|Ben Heck's Schematics Episode|
|Episode 86 - Original Air Date 21-June-2013||Watch Full Episode!|
Schematics are a basic part of any electronics project. Ben goes over the basic symbols used in schematics and shows you how to read them so you can turn it into a working project. Symbols discussed include lines representing resistors, variable resistor or potentiator, photo resistor, capacitor, diode, light emitting diode, photo detecting diode, NPN and PNP transistors, a switch, a push button, motor, ground, positive voltage, integrated circuit, and battery. Ben finds a schematic online and wires it up in breadboard form in order to demonstrate how you would turn a schematic into project.
|Ben's Let's Try PCB Etching Episode|
|Episode 134 - Original Air Date 8-September-2014||Watch Full Episode!|
Ben is always looking for new tools and processes to help with all the projects he builds. He's got a CNC mill, laser cutter, and a 3-D printer, but hasn't found a way to whip up a PCB at his shop. He's hand wired many circuits, but this can be tedious. He's designed PCBs in Eagle and sent them off for production at a board house, but this doesn't help when he wants a PCB the same day. In this episode, Ben experiments with three methods of PCB etching and shares the results.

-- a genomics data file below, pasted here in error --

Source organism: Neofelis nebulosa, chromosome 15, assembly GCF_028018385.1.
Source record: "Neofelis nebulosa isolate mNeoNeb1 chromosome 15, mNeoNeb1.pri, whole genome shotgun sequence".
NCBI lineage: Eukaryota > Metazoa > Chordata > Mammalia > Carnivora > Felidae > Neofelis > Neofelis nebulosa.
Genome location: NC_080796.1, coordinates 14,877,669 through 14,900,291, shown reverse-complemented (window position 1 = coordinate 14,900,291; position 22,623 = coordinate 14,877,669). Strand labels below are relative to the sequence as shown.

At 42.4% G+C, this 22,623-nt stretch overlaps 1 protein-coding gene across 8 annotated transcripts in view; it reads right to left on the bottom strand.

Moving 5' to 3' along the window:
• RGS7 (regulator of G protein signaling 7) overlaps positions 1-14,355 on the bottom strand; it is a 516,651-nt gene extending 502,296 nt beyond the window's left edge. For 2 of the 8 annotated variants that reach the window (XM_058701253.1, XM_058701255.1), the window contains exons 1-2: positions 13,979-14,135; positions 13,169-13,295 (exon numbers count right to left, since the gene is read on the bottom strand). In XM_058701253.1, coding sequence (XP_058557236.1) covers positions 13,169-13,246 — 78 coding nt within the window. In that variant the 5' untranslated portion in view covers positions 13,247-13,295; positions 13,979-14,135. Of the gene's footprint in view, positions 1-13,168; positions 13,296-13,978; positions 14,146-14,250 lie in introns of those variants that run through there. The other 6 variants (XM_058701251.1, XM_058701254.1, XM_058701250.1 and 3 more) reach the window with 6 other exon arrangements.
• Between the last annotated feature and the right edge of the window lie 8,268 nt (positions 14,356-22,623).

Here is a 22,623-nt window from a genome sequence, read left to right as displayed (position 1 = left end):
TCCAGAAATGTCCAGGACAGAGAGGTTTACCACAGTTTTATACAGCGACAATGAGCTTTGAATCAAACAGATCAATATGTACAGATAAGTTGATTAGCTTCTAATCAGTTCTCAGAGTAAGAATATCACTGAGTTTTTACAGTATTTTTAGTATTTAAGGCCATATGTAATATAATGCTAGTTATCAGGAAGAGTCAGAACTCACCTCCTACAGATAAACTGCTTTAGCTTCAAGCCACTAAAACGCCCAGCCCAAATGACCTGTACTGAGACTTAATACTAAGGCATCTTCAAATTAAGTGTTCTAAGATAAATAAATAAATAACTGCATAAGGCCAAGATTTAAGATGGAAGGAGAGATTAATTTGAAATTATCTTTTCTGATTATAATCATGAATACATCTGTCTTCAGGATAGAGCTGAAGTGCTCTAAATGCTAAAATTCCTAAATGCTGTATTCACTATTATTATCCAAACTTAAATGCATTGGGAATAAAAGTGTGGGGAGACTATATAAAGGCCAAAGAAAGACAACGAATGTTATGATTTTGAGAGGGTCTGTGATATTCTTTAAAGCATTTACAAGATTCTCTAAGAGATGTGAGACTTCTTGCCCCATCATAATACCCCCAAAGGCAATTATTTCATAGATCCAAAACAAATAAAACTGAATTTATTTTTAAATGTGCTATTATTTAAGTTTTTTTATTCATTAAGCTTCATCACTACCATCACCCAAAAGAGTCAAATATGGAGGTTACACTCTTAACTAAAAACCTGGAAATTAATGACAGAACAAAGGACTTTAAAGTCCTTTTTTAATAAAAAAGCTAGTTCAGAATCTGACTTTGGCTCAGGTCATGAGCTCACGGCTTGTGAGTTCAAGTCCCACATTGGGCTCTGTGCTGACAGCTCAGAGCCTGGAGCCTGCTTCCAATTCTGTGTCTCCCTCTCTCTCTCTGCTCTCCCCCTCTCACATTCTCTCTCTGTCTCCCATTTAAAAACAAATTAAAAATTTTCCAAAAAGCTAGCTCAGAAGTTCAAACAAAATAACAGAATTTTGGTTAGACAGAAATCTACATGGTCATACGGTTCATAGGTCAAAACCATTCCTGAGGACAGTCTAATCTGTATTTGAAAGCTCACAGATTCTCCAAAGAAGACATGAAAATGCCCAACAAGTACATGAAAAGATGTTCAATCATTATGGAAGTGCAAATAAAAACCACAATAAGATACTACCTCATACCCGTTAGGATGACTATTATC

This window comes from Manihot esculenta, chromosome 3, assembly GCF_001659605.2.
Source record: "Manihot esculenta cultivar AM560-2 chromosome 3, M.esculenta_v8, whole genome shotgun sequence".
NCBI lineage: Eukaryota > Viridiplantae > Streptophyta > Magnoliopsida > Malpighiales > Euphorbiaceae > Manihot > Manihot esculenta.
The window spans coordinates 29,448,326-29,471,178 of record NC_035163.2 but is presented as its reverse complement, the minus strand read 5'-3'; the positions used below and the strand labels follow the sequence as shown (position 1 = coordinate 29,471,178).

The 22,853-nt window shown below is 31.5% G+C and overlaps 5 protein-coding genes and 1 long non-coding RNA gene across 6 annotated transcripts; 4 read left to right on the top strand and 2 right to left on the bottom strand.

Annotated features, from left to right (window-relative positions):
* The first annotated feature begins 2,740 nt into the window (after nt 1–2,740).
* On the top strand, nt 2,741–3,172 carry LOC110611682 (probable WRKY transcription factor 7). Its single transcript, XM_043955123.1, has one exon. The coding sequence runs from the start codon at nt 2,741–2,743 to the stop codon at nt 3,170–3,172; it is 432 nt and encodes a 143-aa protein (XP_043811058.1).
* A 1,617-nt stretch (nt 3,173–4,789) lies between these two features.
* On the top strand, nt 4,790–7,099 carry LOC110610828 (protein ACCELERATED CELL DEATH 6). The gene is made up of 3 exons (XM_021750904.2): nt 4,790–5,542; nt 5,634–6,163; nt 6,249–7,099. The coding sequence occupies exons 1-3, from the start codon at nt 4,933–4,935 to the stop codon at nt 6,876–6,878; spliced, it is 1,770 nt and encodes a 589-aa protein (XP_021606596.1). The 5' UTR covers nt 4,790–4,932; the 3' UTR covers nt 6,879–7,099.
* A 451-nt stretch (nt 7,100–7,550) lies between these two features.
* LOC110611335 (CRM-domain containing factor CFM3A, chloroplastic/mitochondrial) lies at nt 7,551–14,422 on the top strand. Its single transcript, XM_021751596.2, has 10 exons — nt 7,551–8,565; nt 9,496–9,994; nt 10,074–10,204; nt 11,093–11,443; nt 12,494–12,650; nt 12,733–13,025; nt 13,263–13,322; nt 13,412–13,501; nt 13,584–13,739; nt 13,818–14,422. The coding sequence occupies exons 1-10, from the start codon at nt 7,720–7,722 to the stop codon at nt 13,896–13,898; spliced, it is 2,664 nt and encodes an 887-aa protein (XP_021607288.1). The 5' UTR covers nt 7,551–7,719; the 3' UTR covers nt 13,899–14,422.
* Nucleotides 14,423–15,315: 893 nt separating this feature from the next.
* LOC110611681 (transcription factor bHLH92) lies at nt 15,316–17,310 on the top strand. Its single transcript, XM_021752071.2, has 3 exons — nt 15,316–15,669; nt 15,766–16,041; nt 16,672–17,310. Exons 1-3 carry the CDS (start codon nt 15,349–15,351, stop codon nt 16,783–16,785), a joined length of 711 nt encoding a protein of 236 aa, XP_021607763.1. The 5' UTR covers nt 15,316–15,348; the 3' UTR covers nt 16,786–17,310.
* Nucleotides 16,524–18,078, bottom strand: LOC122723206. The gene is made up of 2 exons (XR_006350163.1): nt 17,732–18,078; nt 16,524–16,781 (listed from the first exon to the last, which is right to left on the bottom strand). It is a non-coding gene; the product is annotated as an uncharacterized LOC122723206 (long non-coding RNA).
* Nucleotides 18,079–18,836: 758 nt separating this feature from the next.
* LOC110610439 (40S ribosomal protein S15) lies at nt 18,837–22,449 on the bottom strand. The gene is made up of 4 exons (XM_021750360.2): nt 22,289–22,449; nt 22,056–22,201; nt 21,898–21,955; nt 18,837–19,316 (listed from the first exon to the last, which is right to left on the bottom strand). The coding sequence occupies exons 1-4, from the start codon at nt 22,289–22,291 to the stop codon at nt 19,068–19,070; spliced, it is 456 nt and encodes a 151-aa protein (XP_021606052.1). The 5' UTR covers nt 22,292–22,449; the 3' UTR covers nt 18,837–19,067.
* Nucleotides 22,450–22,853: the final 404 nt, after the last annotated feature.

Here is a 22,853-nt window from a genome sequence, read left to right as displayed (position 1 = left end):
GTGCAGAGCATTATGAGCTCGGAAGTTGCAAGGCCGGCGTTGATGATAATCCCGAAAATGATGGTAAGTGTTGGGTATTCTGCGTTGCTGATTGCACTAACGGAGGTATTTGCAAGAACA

|Ben Heck's Battery Charging Circuit|
|Episode 156 - Original Air Date 24-October-2014||Watch Full Episode!|
Ben uses charging circuits in many of his projects so it’s about time he created his own! Ben uses EAGLE to design the PCB for his circuit and shows each step of the process. Ben uses his “laser paint” technique for homemade PCBs then solders on the parts and tests the circuit. Now he has a ready-made 3.7V charging circuit for upcoming projects!